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Testing for whole numbers and decimals


From:

Excel 2010: Data Validation in Depth

with Dennis Taylor

Video: Testing for whole numbers and decimals

Unlike Excel's many database management tools which are designed to handle information that's already existing, data validation controls data at the point of entry. In column B, we want to put in some whole numbers; in column C, perhaps some dollar amounts. In its basic form, data validation will allow us to control a range of cells and what goes into them. And certainly, in some situations, you will specifically highlight cells because the data is not going to go beyond that range. In this example, let's say we don't know how many entries are likely to be here eventually.
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Watch the Online Video Course Excel 2010: Data Validation in Depth
59m 45s Intermediate Feb 28, 2011

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In Excel 2010: Data Validation in Depth, author Dennis Taylor shows how to use the data validation tools in Excel to control how users can input data into workbooks and ensure data is entered consistently and accurately. The course covers creating dropdown lists, preventing duplicate entries, and controlling the format of numeric data, dates and times, and text entered into worksheets. Exercise files are included with the course.

Topics include:
  • Testing for whole numbers and decimals
  • Using the input message box
  • Sequencing and placing lists
  • Creating multi-tiered lists
  • Setting date and time limitations
  • Limiting text length
  • Locating data validation rules
Subject:
Business
Software:
Excel Office
Author:
Dennis Taylor

Testing for whole numbers and decimals

Unlike Excel's many database management tools which are designed to handle information that's already existing, data validation controls data at the point of entry. In column B, we want to put in some whole numbers; in column C, perhaps some dollar amounts. In its basic form, data validation will allow us to control a range of cells and what goes into them. And certainly, in some situations, you will specifically highlight cells because the data is not going to go beyond that range. In this example, let's say we don't know how many entries are likely to be here eventually.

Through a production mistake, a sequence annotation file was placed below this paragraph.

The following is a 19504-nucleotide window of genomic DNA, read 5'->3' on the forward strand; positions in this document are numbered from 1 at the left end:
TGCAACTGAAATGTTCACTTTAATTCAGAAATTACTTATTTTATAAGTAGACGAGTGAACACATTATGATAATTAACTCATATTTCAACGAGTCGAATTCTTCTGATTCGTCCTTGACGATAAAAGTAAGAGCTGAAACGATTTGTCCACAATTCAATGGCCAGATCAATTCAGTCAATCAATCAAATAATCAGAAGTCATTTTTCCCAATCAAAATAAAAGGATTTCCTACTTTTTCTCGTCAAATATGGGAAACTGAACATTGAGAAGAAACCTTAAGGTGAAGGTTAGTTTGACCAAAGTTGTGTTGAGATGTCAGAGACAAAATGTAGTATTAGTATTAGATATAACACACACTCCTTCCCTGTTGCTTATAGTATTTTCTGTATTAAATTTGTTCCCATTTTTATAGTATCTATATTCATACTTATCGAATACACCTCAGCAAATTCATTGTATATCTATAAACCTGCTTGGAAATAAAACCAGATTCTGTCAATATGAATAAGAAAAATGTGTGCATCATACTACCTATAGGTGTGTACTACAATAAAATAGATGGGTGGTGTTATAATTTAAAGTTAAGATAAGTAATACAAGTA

Let's just select column B. And the feature we are looking for is on the Data tab in the Ribbon, Data Validation. Just click the icon. Of course, you might read the tip as we see it here. We are going to control data before it ever gets into this particular worksheet. And many times when you are you dealing with just pure values, you might give some thought as to whether you want whole numbers or decimals. It doesn't really make any difference. Let's say in the example here we are talking about maybe items that are being sold, and based on the items in question, they must be whole numbers, so we will choose that.

If this were a salary column, you might want to choose whole numbers--if we are talking about a yearly salary. On the other hand, for certain other kinds of data, maybe you want to allow decimals. Note the word allow here, in a certain sense, does mean allow, but it also means require. If we put in a whole number here, it will not accept decimals. And we are immediately prompted with a 'between' here, and we can put in values. The last time this was used, maybe these numbers were used. We don't necessarily have to use those of course; we can use other constructions as well.

Maybe we simply want to put an upper limit on these values, or a lower limit, and you can see all the variations that are here, if we want them between a certain range. Maybe the range we are trying to use here is between 1,000--and that is inclusive, by the way. It will allow 1,000 and a maximum of 5000. So, we want to make sure all entries fall within that range inclusively. Click OK. We are also saying that it must be a whole number. So, of course, values like 1,200, that's just going to work just fine. 1300, 2300, these are all fine as long as they are within that range.

Let's put in a decimal and see what happens. 2400.5, and we see a prompt. We can click Retry, click in here and make a change, probably get rid of that. That's certainly is the one option. If you need to look up the value and it's not here--suppose, you put in the value here with a decimal and we just know it's wrong, we can't look it up right now--cancel, of course would be the appropriate response sometimes. In column C, if these are dollar values, and if we do want to allow decimals here--once again, selecting the entire column--which is the most likely way to approach the values for column C, Data Validation, this time we will allow decimals and between a certain amount, maybe these are dollar amounts.

In the example here, they might range from $50. We don't necessarily need the decimal in right here if you want. These are all going to be between $50 and $300--or they must fall within that range, 50 and 300. So we could type whole numbers. There's nothing wrong with that. Let's say a value like 78. That's going to be just fine. We didn't really format yet. We could have done that ahead of time or later. That's all right. It does allow decimals, but why did that fail? It's outside the range, so we will do a retry.

That should have been 65. So I think you quickly get the idea how this works in its basic form. Just by controlling data at the point of input, you will be up to prevent long-range problems that occur when data is bad. Quick and easy to use in its basic form, data validation.

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